Dinah watched the cab leave before headed back in to the control room. Babs was never far from a half-dozen monitors set to survey her kingdom. “So that didn’t go as planned,” Dinah said, deciding that ‘I told you she’d be furious’ was too confrontational.
“Don’t worry,” the redhead told her. “I have contingencies in place already.”
Bats and their backup plans. “Oh yeah? Because she seems pretty set on staying out of the game.”
“Very few people can walk away once they’ve had a taste of the vigilante life,” Babs said with an ironic arch to her brows. “We’ll get her back in the fold. Just wait.”
Dinah chuckled. Babs had confidence to match her determination. “Yeah, well, while I’m waiting, I’m going to go over to Star City and make sure the kids have eaten something other than pizza since I was here last.”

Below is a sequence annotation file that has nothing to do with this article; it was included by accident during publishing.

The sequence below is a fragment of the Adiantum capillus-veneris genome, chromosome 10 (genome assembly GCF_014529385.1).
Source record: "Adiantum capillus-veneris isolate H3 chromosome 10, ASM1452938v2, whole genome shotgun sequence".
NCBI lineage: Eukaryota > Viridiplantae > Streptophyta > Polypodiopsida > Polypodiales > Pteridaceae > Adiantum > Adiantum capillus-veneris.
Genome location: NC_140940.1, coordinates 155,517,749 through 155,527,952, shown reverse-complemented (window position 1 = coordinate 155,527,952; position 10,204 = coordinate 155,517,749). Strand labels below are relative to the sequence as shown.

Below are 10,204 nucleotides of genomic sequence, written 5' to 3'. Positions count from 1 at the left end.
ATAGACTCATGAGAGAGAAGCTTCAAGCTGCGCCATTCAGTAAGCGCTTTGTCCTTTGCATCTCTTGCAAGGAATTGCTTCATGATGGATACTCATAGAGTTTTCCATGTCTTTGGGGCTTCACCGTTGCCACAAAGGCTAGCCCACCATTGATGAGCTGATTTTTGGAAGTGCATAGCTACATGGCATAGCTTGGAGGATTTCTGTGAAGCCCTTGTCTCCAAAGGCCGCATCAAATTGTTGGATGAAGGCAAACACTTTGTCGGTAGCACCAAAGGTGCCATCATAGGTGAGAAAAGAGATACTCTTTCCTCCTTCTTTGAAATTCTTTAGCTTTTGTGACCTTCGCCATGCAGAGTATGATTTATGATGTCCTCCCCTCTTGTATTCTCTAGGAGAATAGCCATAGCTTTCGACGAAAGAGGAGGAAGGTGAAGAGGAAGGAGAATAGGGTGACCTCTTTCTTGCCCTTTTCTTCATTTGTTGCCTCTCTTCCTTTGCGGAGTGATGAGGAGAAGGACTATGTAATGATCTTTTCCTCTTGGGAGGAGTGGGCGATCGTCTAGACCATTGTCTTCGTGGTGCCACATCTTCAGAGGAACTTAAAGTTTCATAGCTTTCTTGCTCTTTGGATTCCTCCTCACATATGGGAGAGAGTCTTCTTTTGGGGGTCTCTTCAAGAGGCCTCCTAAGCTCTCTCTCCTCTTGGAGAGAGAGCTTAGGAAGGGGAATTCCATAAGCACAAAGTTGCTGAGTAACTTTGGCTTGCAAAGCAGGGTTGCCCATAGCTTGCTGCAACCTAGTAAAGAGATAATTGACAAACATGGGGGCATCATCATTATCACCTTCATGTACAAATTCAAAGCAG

“Of course they have,” Babs said with a smirk. “There are hot dog stands and taco trucks in the city, too, you know.”
Three images layered together. That fallen leaf with its flecks of darkness and its tattered edges, framing a composite. The tricycle again, in achingly sharp detail, but now it was superimposed above a ghostly shot of a car. Not one of the neatly lined-up vehicles in the one he’d seen earlier, oh no. This was a slightly blurred image of a car in a junkyard, its front and rear ends crumpled, the roof mashed flat, sleek door panels dented and dull, with spangles of shattered glass splayed across the hood.
Not the car, though, Dick saw instantly. Not the same car Terry had been driving a year ago, with Robert in his car seat up front. It had rained that evening, not a huge storm, just enough water to lift the oil on the roads. It was dark, the road was slick, and Terry liked to drive fast. A dangerous situation, but not an unusual one. All it had taken was one more variable to make it a fatal one. Perhaps a deer had darted out, forcing Terry to swerve. Perhaps an oncoming motorist had left their high beams on, briefly blinding Terry for a few, crucial seconds. Perhaps he had simply fallen asleep at the wheel. Regardless, he’d lost control of the car, crashed through a guardrail, and hit a tree head-on.